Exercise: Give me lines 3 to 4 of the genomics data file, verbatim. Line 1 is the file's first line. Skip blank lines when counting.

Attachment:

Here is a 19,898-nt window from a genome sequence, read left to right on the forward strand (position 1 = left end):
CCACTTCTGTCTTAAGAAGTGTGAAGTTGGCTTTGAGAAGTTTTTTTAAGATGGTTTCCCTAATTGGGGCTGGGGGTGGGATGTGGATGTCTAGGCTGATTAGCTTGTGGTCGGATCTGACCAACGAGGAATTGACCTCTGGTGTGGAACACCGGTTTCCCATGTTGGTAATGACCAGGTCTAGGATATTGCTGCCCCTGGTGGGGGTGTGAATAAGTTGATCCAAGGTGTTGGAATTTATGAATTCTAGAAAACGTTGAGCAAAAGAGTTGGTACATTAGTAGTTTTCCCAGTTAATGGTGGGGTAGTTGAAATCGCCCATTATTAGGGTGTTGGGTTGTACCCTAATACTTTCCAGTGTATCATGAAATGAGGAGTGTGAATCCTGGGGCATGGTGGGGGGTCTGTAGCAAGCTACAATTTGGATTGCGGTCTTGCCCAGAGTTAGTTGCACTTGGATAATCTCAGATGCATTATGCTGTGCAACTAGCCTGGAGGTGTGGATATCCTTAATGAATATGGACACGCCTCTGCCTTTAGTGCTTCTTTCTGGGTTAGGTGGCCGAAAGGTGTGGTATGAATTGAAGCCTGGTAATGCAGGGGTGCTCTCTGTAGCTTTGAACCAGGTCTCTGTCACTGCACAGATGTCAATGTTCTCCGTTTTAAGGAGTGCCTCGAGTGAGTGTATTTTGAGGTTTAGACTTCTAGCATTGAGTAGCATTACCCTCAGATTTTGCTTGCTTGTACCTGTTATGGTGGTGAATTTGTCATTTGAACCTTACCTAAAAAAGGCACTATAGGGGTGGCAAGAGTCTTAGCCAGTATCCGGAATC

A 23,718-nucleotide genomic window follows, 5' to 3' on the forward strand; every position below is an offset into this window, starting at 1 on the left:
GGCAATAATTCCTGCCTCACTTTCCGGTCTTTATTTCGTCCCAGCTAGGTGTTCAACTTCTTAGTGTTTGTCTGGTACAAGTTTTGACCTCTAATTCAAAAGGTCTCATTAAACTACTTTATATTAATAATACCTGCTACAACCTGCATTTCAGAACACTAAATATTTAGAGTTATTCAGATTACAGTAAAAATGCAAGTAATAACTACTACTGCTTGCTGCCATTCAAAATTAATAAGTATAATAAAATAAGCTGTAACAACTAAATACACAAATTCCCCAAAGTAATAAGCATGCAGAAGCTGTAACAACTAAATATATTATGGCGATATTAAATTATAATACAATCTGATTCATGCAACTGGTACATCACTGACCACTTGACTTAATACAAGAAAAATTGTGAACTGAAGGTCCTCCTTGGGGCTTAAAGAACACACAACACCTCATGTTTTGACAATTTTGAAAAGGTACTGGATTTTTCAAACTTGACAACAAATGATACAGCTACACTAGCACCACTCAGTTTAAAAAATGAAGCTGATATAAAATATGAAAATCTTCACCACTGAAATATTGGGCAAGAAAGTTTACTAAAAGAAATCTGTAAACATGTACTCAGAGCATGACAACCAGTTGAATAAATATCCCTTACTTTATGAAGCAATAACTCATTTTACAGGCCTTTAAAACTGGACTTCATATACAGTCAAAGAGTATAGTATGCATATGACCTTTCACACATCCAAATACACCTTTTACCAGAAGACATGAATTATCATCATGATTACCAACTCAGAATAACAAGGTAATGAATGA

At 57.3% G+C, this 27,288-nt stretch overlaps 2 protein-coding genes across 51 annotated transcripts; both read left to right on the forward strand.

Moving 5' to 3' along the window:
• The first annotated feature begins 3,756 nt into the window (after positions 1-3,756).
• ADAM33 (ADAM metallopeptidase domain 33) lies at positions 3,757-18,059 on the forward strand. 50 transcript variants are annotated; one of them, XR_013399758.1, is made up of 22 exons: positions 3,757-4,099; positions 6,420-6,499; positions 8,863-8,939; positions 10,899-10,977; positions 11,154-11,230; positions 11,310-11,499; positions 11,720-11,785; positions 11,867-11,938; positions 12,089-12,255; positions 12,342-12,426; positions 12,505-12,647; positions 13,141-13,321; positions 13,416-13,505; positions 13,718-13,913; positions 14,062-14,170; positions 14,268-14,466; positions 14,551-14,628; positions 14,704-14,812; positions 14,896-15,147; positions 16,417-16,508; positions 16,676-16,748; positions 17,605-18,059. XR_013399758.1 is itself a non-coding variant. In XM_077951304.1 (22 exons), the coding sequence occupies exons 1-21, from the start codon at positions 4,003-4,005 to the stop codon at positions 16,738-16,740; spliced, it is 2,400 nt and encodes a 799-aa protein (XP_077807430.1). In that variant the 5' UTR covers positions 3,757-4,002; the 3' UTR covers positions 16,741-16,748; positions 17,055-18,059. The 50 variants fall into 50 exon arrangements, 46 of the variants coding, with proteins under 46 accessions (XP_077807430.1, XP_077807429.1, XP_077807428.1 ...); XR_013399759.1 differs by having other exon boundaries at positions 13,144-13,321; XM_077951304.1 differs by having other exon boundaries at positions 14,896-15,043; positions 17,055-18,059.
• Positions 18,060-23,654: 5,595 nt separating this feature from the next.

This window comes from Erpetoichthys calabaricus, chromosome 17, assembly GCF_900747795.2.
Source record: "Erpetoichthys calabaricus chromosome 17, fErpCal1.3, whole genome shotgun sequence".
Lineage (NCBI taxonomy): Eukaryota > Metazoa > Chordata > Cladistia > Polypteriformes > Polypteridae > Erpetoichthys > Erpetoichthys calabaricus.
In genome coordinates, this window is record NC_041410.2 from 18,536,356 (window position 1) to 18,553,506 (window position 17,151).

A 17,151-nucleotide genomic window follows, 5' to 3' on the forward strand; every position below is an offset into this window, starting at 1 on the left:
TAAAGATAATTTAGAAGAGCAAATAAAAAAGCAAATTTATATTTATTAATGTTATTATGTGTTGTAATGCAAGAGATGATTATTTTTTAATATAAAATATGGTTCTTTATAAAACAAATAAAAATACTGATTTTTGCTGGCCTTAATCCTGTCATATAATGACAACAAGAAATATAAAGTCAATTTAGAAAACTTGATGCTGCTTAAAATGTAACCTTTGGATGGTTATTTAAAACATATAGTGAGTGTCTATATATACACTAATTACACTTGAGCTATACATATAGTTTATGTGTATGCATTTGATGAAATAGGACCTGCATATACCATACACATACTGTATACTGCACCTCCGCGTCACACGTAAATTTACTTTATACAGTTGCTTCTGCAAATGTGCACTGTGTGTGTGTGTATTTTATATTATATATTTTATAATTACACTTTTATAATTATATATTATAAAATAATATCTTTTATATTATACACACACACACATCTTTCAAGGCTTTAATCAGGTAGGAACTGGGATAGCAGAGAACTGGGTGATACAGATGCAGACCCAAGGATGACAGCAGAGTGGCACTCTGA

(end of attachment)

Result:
A 23,718-nucleotide genomic window follows, 5' to 3' on the forward strand; every position below is an offset into this window, starting at 1 on the left:
GGCAATAATTCCTGCCTCACTTTCCGGTCTTTATTTCGTCCCAGCTAGGTGTTCAACTTCTTAGTGTTTGTCTGGTACAAGTTTTGACCTCTAATTCAAAAGGTCTCATTAAACTACTTTATATTAATAATACCTGCTACAACCTGCATTTCAGAACACTAAATATTTAGAGTTATTCAGATTACAGTAAAAATGCAAGTAATAACTACTACTGCTTGCTGCCATTCAAAATTAATAAGTATAATAAAATAAGCTGTAACAACTAAATACACAAATTCCCCAAAGTAATAAGCATGCAGAAGCTGTAACAACTAAATATATTATGGCGATATTAAATTATAATACAATCTGATTCATGCAACTGGTACATCACTGACCACTTGACTTAATACAAGAAAAATTGTGAACTGAAGGTCCTCCTTGGGGCTTAAAGAACACACAACACCTCATGTTTTGACAATTTTGAAAAGGTACTGGATTTTTCAAACTTGACAACAAATGATACAGCTACACTAGCACCACTCAGTTTAAAAAATGAAGCTGATATAAAATATGAAAATCTTCACCACTGAAATATTGGGCAAGAAAGTTTACTAAAAGAAATCTGTAAACATGTACTCAGAGCATGACAACCAGTTGAATAAATATCCCTTACTTTATGAAGCAATAACTCATTTTACAGGCCTTTAAAACTGGACTTCATATACAGTCAAAGAGTATAGTATGCATATGACCTTTCACACATCCAAATACACCTTTTACCAGAAGACATGAATTATCATCATGATTACCAACTCAGAATAACAAGGTAATGAATGA